Nikita Khrushchev's memoirs published

Nikita Khrushchev's proclamation from the floor of the United Nations that "we will bury you" is one of the most chilling and memorable moments in the history of the Cold War, but from the Cuban Missile Crisis to his criticism of the Soviet ruling structure late in his career, the motivation for Khrushchev's actions wasn't always clear. Many Americans regarded him as a monster, while in the Union of Soviet Socialist Republics he was viewed at various times as either hero or traitor. But what was he really like, and what did he really think? Khrushchev's son Sergei edits his father's memoirs in "Memoirs of Nikita Khrushchev." This is the first volume of three in what will be the only complete and fully reliable version of the memoirs available in English. Included among the appendices is Sergei Khrushchev's account of how the memoirs were created and smuggled abroad during his father's retirement. According to William Taubman, author of the 1994 Pulitzer Prize-winning biography of Krushchev, "without his memoirs, neither the rise and fall of the Soviet Union nor the history of the Cold War can be fully understood." For more information on this title visit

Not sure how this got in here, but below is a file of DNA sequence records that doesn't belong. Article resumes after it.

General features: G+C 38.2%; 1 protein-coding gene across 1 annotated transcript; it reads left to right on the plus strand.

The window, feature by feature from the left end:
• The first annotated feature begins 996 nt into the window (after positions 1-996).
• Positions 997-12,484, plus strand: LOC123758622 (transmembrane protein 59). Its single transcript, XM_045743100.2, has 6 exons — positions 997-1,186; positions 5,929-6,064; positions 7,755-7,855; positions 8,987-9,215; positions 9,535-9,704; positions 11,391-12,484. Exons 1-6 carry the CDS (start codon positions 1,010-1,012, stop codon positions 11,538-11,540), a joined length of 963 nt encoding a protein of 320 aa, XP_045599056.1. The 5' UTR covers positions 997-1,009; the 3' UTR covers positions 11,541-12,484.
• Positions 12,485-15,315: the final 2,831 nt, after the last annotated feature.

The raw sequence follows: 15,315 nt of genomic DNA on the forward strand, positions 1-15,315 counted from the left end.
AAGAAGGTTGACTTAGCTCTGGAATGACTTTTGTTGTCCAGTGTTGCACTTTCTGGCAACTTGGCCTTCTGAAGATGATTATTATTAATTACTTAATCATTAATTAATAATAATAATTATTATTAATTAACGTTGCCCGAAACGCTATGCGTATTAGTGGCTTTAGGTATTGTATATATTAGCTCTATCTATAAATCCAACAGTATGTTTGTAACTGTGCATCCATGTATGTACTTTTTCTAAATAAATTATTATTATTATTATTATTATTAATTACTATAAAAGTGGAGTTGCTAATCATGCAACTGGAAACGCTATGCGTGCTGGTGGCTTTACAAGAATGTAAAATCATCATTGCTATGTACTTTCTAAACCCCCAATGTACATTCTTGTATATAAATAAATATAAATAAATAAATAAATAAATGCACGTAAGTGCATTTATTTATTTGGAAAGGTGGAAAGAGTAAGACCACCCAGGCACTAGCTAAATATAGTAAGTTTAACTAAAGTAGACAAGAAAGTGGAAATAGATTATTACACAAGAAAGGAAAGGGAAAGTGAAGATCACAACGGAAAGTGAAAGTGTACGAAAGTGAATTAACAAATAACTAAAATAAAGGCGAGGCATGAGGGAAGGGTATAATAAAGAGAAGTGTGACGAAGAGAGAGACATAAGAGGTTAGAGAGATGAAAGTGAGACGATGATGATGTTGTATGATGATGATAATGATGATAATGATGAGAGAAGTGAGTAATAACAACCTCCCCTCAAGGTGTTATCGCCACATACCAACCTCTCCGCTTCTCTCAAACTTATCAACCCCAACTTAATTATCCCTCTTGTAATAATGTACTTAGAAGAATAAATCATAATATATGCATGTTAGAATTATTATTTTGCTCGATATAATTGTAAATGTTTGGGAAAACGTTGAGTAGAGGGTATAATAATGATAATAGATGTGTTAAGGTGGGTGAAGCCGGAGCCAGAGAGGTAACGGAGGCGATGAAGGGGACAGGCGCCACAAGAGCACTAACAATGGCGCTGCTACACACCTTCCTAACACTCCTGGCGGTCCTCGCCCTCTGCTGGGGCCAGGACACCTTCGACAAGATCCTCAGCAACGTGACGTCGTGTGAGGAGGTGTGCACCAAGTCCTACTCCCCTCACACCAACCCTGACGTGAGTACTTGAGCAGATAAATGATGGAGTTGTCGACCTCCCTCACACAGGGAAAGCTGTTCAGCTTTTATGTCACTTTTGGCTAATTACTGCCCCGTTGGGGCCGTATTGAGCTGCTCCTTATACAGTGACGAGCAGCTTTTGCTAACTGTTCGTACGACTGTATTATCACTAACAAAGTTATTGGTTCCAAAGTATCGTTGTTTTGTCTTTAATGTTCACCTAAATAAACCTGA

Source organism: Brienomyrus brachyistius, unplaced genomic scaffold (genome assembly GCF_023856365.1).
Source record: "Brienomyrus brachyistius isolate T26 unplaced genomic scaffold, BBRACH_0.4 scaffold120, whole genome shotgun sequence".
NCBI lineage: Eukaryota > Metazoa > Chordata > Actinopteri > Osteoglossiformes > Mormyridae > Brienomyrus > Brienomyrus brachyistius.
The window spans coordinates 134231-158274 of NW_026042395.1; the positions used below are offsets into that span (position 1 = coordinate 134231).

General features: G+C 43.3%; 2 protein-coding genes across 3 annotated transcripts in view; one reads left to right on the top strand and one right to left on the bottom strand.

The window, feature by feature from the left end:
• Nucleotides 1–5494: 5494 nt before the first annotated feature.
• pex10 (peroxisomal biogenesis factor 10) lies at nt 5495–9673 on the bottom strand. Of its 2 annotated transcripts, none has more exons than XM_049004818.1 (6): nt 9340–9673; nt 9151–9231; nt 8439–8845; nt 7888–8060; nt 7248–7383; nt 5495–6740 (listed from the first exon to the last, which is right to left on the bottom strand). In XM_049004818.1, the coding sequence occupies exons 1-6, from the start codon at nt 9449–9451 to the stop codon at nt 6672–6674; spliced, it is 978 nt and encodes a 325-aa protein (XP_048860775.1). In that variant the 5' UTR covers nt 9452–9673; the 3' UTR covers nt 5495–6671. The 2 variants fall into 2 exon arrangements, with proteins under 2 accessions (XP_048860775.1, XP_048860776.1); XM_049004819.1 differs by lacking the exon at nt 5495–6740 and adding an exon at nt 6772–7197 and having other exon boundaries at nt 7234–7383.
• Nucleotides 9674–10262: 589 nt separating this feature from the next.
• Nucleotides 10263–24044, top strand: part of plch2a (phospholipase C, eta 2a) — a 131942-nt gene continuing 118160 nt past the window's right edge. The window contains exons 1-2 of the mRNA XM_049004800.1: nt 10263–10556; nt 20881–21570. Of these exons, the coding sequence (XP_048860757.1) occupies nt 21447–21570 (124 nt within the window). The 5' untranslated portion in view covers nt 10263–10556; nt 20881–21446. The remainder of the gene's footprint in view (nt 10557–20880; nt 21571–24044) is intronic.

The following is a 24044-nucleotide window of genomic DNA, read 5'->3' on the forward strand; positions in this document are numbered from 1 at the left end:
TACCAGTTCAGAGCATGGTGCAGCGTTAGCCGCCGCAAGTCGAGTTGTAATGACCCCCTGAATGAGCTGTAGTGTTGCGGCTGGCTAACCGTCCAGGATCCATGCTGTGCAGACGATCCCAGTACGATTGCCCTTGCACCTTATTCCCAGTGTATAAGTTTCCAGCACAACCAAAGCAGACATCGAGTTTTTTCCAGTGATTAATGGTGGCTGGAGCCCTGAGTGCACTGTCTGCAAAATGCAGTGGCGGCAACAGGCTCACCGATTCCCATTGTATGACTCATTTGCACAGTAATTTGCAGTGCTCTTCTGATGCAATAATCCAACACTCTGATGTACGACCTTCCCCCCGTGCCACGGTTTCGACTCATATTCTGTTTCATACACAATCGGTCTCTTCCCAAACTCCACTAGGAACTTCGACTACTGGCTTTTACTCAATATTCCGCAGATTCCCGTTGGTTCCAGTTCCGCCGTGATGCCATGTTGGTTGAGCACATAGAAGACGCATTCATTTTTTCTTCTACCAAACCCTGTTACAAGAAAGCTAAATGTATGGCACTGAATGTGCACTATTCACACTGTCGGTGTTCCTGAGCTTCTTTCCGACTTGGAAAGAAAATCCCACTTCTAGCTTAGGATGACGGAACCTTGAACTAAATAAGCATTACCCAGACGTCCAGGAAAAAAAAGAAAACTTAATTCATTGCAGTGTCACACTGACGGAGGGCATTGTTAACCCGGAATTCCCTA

Last Updated March 19, 2009